The solicitor had a magus for a client.
The magus had retained him early in his career, when he still had all his hair.
Before he gained all this weight.
It made him mournful to think about the weight he had gained.
He had been given a single ruby ring as a retainer.
As a ring it was indifferently valuable.
(He had had it appraised.)
But the ring was enchanted.
A djinn lived inside of it.
The solicitor had met the djinn but once.
That was when the magus had given him the ring.
‘A demonstration,’ the magus said, and smiled.
That smile bothered the solicitor, as did most things about the magus.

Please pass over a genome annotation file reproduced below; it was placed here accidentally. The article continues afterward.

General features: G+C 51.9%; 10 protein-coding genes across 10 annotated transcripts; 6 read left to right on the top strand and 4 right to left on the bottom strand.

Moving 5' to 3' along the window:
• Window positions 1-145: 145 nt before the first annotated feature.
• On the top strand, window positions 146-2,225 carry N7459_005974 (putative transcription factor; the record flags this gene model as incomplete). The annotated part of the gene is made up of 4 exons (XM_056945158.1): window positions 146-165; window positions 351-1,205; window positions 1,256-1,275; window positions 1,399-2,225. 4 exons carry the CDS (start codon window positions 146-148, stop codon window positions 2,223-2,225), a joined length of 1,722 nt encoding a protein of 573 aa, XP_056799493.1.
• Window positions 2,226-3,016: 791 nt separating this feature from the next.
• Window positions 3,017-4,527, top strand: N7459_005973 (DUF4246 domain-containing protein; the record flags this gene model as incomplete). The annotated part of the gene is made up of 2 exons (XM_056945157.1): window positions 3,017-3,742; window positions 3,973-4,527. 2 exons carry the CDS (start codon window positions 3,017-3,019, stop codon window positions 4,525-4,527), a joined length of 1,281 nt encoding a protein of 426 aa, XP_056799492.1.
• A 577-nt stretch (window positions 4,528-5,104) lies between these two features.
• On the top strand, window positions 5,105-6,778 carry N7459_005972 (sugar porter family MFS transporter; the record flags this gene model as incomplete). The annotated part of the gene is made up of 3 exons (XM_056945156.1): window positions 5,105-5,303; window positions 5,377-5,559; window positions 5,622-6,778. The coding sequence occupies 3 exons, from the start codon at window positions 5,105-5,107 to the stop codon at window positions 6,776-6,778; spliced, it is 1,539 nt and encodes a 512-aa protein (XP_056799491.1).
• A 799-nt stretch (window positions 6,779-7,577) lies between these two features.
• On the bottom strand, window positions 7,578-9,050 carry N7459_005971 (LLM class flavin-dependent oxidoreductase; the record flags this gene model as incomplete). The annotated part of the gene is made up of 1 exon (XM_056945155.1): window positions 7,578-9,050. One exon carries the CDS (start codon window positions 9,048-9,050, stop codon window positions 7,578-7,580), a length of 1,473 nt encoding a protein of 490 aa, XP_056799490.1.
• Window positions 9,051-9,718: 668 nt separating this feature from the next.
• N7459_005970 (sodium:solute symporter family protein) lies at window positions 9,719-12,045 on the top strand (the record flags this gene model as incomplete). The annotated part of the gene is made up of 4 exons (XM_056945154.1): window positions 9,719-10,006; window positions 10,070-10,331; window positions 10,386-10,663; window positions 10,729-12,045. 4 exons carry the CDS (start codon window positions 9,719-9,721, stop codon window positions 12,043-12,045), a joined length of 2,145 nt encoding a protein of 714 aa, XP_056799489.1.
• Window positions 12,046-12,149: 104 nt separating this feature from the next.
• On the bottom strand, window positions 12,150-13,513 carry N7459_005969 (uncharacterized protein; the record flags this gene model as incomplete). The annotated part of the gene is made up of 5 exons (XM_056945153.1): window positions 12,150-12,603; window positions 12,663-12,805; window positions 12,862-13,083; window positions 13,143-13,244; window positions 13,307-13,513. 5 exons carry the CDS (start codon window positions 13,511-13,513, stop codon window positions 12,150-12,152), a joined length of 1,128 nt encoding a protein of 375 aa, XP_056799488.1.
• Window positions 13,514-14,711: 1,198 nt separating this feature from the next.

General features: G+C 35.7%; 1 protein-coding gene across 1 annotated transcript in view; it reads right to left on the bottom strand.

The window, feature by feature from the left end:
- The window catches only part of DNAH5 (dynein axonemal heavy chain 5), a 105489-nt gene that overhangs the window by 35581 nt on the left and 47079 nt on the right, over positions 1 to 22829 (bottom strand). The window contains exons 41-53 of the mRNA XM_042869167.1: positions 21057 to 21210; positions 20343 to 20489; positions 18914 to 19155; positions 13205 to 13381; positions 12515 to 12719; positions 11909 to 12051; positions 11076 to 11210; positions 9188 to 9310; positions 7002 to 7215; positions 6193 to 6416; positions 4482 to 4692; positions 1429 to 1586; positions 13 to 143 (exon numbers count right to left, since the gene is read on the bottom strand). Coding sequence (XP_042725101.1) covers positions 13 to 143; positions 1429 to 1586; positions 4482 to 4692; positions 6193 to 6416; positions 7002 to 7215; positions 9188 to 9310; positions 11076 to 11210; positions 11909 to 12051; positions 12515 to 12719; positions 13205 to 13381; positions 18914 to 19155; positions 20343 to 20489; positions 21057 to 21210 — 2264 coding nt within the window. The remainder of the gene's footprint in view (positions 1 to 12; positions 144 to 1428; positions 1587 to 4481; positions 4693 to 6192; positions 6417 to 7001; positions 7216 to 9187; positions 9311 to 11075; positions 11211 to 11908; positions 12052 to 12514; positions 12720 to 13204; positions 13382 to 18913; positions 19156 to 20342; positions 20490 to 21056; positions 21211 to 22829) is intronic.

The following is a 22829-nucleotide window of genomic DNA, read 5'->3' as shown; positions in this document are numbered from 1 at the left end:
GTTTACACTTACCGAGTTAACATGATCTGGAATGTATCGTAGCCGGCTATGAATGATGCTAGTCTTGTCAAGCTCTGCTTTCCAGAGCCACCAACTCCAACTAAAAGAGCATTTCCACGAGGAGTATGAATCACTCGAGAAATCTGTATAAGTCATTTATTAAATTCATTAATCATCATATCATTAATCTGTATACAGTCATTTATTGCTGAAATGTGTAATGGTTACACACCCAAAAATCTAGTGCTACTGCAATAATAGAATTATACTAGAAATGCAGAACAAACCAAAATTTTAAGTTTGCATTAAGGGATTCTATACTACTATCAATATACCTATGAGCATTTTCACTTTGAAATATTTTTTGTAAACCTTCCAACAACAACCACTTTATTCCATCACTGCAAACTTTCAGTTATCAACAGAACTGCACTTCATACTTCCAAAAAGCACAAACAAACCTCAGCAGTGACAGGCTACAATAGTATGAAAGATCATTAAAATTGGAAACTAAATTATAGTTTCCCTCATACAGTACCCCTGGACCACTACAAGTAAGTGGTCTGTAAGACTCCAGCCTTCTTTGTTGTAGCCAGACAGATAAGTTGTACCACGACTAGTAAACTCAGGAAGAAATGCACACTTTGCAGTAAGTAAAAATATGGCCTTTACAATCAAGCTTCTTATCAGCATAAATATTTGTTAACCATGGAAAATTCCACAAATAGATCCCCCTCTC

He kept the ring locked in his safe.
It wasn’t his to use unless the magus died or severed their connection.
He thought often about what he would ask of the djinn.
He had heard that djinni were tricky, and would twist your words.
He composed a brief.
It took him five years, but in the end it was airtight.
The magus died.
The solicitor took the magic ring from his safe and twisted it in a certain way.
A bright flash!
The djinn stood before him.
‘Yes, O Master?’ said the djinn.
The solicitor handed it the brief.
The brief was ten pages long, in small handwriting.
The djinn turned the paper over in its hands.
Then it crumpled it into a ball and blew on it.
A bird of paradise flew away.
‘I can’t read,’ explained the djinn.
The solicitor gave a cry of despair.